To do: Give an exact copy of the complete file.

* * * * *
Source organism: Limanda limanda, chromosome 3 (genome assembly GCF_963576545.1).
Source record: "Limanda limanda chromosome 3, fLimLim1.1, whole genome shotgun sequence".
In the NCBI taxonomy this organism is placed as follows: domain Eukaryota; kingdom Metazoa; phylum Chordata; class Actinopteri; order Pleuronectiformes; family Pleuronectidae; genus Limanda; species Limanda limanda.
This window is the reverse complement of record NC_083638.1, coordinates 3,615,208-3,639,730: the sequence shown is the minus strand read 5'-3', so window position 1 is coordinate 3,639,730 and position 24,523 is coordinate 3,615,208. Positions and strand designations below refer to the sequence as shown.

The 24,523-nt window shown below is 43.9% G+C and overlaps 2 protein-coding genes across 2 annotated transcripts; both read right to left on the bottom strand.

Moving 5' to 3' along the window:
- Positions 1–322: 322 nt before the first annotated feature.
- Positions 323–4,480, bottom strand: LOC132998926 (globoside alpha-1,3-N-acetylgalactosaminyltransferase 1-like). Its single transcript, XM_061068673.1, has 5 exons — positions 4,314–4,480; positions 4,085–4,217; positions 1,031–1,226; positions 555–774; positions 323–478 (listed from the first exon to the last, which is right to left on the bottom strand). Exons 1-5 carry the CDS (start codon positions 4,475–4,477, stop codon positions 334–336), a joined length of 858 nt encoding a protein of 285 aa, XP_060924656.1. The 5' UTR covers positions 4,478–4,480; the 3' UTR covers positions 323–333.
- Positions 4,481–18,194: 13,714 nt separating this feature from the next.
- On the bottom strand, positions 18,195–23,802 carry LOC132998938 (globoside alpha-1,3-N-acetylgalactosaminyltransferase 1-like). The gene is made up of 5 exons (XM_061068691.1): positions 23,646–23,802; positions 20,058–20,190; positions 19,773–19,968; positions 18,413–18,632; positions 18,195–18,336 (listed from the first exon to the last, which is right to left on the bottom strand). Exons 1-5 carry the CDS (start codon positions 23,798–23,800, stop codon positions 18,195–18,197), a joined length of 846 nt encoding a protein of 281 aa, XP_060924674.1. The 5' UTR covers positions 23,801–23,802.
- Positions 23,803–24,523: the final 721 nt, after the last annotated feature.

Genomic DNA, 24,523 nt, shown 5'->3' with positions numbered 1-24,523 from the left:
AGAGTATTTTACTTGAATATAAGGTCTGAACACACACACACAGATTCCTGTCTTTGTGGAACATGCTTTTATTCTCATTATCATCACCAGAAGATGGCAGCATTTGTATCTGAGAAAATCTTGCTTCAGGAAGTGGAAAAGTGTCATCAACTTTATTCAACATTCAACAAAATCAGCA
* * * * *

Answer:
Source organism: Limanda limanda, chromosome 3 (genome assembly GCF_963576545.1).
Source record: "Limanda limanda chromosome 3, fLimLim1.1, whole genome shotgun sequence".
In the NCBI taxonomy this organism is placed as follows: domain Eukaryota; kingdom Metazoa; phylum Chordata; class Actinopteri; order Pleuronectiformes; family Pleuronectidae; genus Limanda; species Limanda limanda.
This window is the reverse complement of record NC_083638.1, coordinates 3,615,208-3,639,730: the sequence shown is the minus strand read 5'-3', so window position 1 is coordinate 3,639,730 and position 24,523 is coordinate 3,615,208. Positions and strand designations below refer to the sequence as shown.

The 24,523-nt window shown below is 43.9% G+C and overlaps 2 protein-coding genes across 2 annotated transcripts; both read right to left on the bottom strand.

Moving 5' to 3' along the window:
- Positions 1–322: 322 nt before the first annotated feature.
- Positions 323–4,480, bottom strand: LOC132998926 (globoside alpha-1,3-N-acetylgalactosaminyltransferase 1-like). Its single transcript, XM_061068673.1, has 5 exons — positions 4,314–4,480; positions 4,085–4,217; positions 1,031–1,226; positions 555–774; positions 323–478 (listed from the first exon to the last, which is right to left on the bottom strand). Exons 1-5 carry the CDS (start codon positions 4,475–4,477, stop codon positions 334–336), a joined length of 858 nt encoding a protein of 285 aa, XP_060924656.1. The 5' UTR covers positions 4,478–4,480; the 3' UTR covers positions 323–333.
- Positions 4,481–18,194: 13,714 nt separating this feature from the next.
- On the bottom strand, positions 18,195–23,802 carry LOC132998938 (globoside alpha-1,3-N-acetylgalactosaminyltransferase 1-like). The gene is made up of 5 exons (XM_061068691.1): positions 23,646–23,802; positions 20,058–20,190; positions 19,773–19,968; positions 18,413–18,632; positions 18,195–18,336 (listed from the first exon to the last, which is right to left on the bottom strand). Exons 1-5 carry the CDS (start codon positions 23,798–23,800, stop codon positions 18,195–18,197), a joined length of 846 nt encoding a protein of 281 aa, XP_060924674.1. The 5' UTR covers positions 23,801–23,802.
- Positions 23,803–24,523: the final 721 nt, after the last annotated feature.

Genomic DNA, 24,523 nt, shown 5'->3' with positions numbered 1-24,523 from the left:
AGAGTATTTTACTTGAATATAAGGTCTGAACACACACACACAGATTCCTGTCTTTGTGGAACATGCTTTTATTCTCATTATCATCACCAGAAGATGGCAGCATTTGTATCTGAGAAAATCTTGCTTCAGGAAGTGGAAAAGTGTCATCAACTTTATTCAACATTCAACAAAATCAGCA